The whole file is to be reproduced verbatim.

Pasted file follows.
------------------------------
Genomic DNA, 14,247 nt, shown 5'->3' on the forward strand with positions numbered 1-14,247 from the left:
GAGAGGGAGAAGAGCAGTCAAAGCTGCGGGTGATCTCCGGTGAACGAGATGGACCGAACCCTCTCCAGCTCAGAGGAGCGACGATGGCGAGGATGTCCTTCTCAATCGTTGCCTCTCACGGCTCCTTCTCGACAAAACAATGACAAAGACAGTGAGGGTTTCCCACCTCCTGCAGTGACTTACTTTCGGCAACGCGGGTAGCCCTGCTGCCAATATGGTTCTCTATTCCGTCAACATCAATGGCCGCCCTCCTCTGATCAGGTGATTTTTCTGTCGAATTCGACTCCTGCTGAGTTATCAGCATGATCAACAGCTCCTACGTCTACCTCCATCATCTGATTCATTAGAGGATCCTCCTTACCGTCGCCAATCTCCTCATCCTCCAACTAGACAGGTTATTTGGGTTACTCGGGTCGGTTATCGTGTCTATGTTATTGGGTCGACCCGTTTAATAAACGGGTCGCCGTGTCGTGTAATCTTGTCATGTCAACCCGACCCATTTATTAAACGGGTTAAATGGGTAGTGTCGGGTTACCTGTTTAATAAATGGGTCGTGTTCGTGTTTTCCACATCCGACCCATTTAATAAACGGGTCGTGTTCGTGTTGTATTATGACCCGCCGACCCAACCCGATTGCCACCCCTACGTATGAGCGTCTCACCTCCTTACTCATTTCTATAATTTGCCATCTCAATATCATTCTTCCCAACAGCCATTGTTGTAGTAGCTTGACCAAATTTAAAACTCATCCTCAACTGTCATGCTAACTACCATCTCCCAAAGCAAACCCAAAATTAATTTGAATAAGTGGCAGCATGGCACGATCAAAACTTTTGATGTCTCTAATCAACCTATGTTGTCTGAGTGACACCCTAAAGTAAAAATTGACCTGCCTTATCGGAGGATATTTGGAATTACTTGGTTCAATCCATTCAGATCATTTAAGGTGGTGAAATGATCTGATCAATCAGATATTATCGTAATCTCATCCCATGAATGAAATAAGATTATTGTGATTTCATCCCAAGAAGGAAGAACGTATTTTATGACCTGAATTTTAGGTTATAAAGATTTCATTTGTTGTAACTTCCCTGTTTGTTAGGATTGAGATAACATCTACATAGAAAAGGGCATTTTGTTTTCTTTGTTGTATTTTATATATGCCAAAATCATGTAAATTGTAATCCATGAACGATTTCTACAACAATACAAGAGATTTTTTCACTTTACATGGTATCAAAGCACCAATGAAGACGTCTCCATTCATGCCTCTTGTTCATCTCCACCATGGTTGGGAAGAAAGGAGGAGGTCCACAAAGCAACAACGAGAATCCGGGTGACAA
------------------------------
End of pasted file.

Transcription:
Genomic DNA, 14,247 nt, shown 5'->3' on the forward strand with positions numbered 1-14,247 from the left:
GAGAGGGAGAAGAGCAGTCAAAGCTGCGGGTGATCTCCGGTGAACGAGATGGACCGAACCCTCTCCAGCTCAGAGGAGCGACGATGGCGAGGATGTCCTTCTCAATCGTTGCCTCTCACGGCTCCTTCTCGACAAAACAATGACAAAGACAGTGAGGGTTTCCCACCTCCTGCAGTGACTTACTTTCGGCAACGCGGGTAGCCCTGCTGCCAATATGGTTCTCTATTCCGTCAACATCAATGGCCGCCCTCCTCTGATCAGGTGATTTTTCTGTCGAATTCGACTCCTGCTGAGTTATCAGCATGATCAACAGCTCCTACGTCTACCTCCATCATCTGATTCATTAGAGGATCCTCCTTACCGTCGCCAATCTCCTCATCCTCCAACTAGACAGGTTATTTGGGTTACTCGGGTCGGTTATCGTGTCTATGTTATTGGGTCGACCCGTTTAATAAACGGGTCGCCGTGTCGTGTAATCTTGTCATGTCAACCCGACCCATTTATTAAACGGGTTAAATGGGTAGTGTCGGGTTACCTGTTTAATAAATGGGTCGTGTTCGTGTTTTCCACATCCGACCCATTTAATAAACGGGTCGTGTTCGTGTTGTATTATGACCCGCCGACCCAACCCGATTGCCACCCCTACGTATGAGCGTCTCACCTCCTTACTCATTTCTATAATTTGCCATCTCAATATCATTCTTCCCAACAGCCATTGTTGTAGTAGCTTGACCAAATTTAAAACTCATCCTCAACTGTCATGCTAACTACCATCTCCCAAAGCAAACCCAAAATTAATTTGAATAAGTGGCAGCATGGCACGATCAAAACTTTTGATGTCTCTAATCAACCTATGTTGTCTGAGTGACACCCTAAAGTAAAAATTGACCTGCCTTATCGGAGGATATTTGGAATTACTTGGTTCAATCCATTCAGATCATTTAAGGTGGTGAAATGATCTGATCAATCAGATATTATCGTAATCTCATCCCATGAATGAAATAAGATTATTGTGATTTCATCCCAAGAAGGAAGAACGTATTTTATGACCTGAATTTTAGGTTATAAAGATTTCATTTGTTGTAACTTCCCTGTTTGTTAGGATTGAGATAACATCTACATAGAAAAGGGCATTTTGTTTTCTTTGTTGTATTTTATATATGCCAAAATCATGTAAATTGTAATCCATGAACGATTTCTACAACAATACAAGAGATTTTTTCACTTTACATGGTATCAAAGCACCAATGAAGACGTCTCCATTCATGCCTCTTGTTCATCTCCACCATGGTTGGGAAGAAAGGAGGAGGTCCACAAAGCAACAACGAGAATCCGGGTGACAA